Our herd met at 8 am on Saturday at the Memorial Cross.  We parked at the few spaces afforded by the small gravel lots near the cross and took a moment to check our gear and water, as well as, to take in the view of the cross and the valley which it overlooks below.  The temperatures were already in the 80’s and forecasts called for temps to soar into the 90’s by noon with heat advisories and “real feel” temperatures expected to hit well into the hundreds.  Two of our cows were kind enough to do early morning water drops at 8.4 and 14.2 miles.  With temps as they were, we knew that we would easily go through our multiple liters of water during the 20 miles.

Five little bovines set off on the trail going counter-clockwise away from the Cross.  For most of the first mile we did “power hiking” as the trail winds through some rocky portions that required a bit of finessing and climbing over rocks.  In my opinion, the first mile is the prettiest but doesn’t have the great overlooks of the later portions of the trail.  The sweaty herd alternated a mixture of walk and run intervals with the goal of taking it nice and easy to keep from getting overheated and planned to average about 15 minutes/mile.

The trail was a mixture of more technical portions covered with roots and rocks with more groomed portions that were very runnable.  It goes without saying that there were hills.  Many hills.  The herd made it to the first water drop without major incident.  We did have to make a few minor detours as parts of the trail were “under construction”.  We were all grateful for the water drop as we had all nearly emptied our supplies of water in the first 8 miles.  I won’t share the indecent comments made during the exuberance of having ice cold water.

And then the herd was off again.  After a few miles, the cow in front of me stepped off the trail to let two oncoming runners pass.  Said cow yelped.  Not being the yelping type, I looked up to find said cow flailing and yelping and running away at speed. . . and a nest of yellow jackets.  With no time to spare I changed course and shouted a warning to the runner behind me.  But the damage was done and one of our herd had picked up a half-dozen or more stings.  According to Wikipedia, yellow jackets are a hazard on this trail – nailed it.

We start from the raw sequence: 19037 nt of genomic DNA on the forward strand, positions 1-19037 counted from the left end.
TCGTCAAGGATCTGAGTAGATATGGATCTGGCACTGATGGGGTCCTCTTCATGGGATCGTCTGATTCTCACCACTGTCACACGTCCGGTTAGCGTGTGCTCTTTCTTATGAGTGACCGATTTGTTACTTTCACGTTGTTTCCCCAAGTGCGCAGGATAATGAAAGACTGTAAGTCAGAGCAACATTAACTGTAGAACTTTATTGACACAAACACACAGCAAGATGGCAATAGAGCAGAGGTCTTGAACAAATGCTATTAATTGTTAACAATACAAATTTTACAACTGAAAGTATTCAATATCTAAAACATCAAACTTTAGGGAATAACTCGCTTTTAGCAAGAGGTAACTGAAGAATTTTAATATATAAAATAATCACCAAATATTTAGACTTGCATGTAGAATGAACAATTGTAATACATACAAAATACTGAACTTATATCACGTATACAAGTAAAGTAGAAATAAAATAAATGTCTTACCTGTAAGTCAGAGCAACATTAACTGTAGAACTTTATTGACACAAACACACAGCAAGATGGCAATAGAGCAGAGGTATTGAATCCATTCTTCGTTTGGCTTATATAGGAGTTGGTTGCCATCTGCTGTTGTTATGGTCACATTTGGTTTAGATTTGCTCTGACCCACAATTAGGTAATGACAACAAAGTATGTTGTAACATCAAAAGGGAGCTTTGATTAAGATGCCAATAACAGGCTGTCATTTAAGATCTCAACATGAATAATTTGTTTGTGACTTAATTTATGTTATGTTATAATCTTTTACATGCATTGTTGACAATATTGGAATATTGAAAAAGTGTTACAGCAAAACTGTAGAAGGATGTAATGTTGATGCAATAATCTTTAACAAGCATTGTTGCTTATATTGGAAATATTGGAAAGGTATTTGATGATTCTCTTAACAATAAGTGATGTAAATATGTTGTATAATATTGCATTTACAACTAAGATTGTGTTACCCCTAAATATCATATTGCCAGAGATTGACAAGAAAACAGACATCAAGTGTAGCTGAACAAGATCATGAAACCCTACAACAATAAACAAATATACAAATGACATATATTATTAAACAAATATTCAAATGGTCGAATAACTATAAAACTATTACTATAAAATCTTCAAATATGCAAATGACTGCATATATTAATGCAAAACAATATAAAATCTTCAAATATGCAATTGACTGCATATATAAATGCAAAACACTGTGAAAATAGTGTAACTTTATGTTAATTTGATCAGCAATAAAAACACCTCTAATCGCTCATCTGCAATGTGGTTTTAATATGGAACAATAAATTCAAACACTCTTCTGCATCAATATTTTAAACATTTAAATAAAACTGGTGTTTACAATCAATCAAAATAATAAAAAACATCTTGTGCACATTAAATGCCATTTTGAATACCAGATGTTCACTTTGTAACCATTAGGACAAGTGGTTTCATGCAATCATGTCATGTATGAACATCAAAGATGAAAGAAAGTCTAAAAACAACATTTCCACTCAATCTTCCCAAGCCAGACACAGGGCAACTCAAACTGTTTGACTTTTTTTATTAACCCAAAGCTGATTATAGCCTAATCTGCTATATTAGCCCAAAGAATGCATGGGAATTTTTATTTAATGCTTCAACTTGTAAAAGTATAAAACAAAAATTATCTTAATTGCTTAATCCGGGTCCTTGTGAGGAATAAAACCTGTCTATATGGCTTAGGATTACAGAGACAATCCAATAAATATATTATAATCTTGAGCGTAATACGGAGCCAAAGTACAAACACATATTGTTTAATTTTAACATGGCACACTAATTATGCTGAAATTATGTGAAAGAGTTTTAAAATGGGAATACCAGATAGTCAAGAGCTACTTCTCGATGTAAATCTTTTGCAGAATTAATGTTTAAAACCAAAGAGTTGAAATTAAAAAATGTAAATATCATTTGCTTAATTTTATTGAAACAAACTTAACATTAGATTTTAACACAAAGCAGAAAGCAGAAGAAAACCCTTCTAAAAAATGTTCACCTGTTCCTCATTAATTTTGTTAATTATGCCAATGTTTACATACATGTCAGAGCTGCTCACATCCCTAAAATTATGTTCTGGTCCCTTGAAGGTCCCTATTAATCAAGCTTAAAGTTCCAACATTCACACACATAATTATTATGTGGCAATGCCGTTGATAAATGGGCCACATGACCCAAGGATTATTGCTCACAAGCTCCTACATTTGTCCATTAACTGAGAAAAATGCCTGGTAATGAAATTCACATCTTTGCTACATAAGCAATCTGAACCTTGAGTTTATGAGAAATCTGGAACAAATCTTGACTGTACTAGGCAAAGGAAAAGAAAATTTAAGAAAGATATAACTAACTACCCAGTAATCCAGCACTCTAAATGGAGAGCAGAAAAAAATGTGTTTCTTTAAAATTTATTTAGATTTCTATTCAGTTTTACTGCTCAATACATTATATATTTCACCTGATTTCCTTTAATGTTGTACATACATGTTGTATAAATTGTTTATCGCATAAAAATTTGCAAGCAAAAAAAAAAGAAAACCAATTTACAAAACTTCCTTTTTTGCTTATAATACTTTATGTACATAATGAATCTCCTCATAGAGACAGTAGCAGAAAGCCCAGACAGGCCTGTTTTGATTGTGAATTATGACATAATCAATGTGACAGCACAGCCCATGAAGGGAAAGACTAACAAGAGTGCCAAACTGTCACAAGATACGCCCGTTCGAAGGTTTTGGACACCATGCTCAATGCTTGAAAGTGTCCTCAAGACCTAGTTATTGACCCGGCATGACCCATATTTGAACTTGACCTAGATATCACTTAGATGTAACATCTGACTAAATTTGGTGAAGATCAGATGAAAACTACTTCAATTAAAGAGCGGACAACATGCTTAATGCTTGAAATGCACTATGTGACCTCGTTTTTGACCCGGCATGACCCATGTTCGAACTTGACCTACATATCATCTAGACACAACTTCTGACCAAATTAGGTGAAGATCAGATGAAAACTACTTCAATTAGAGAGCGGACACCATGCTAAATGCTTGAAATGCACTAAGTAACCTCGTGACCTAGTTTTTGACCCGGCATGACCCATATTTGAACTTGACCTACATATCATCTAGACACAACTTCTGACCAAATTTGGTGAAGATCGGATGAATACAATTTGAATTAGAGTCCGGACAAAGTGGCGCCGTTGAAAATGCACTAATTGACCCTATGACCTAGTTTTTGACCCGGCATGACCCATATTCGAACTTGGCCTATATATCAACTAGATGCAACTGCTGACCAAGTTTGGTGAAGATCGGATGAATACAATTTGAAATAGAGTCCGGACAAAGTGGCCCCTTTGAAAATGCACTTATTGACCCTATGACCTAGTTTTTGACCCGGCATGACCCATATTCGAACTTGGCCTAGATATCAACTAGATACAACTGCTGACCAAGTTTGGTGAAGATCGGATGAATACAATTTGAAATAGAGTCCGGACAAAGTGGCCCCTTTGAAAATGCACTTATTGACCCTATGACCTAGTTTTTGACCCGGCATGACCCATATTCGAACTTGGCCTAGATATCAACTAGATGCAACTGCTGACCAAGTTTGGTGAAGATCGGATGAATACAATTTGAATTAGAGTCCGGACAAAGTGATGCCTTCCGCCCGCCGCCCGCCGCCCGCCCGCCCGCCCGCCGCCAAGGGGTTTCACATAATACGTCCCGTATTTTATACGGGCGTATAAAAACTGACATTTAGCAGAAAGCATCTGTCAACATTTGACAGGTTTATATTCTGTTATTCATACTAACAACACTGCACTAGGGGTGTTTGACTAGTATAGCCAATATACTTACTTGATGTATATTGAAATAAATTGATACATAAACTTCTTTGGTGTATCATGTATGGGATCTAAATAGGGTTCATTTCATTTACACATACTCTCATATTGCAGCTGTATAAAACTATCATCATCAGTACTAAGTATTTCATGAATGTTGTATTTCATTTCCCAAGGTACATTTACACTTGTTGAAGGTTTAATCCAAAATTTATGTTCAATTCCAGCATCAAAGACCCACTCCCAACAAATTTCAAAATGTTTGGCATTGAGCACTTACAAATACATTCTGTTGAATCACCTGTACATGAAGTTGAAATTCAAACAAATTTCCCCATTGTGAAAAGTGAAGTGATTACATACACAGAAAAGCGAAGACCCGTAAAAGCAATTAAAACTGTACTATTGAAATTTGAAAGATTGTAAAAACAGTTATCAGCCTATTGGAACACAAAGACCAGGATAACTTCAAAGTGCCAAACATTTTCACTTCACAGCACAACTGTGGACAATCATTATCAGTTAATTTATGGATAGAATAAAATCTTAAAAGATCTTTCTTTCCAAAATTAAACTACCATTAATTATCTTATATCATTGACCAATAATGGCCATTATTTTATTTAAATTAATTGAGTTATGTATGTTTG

After a quick assessment, our wounded cow was still able to continue and did not appear to be majorly allergic to stings.  But, after a few miles our cow had itchy hands, swollen appendages, full body hives, and looked like he just got punched in the mouth.  So as our herd often does in the case of an emergency, we huddled up and problem solved.  Mercifully we were close to our next water drop which was also near a road.  By taking the road, we were only 2ish miles from the cars rather than the 5-6 miles remaining on the trail.  Half the cows ran to get their cars.  One car to gather the wounded cow; one car to grab Benadryl and Zantac.

And this cow, this cow called our herd nurse who wasn’t able to join us but knew exactly what to do.  She provided me with precise dosing instructions of what to take and how often.  Let me just say, a person can consume a lot of Benadryl before they will overdose.  Thanks to the quick work of the cows, we had a happy ending with everyone making it home safely and one cow having one heck of a Benadryl hangover.

The moral of this story is stick together and carry a better first aid kit on the trails.  As for the future, the cows will be out running this trail and many others in the future.  And in time, this story will move into the annals of running lore where 6 stings became 50 stings and yellow jackets become dragons.  And more importantly, where cows become legendary.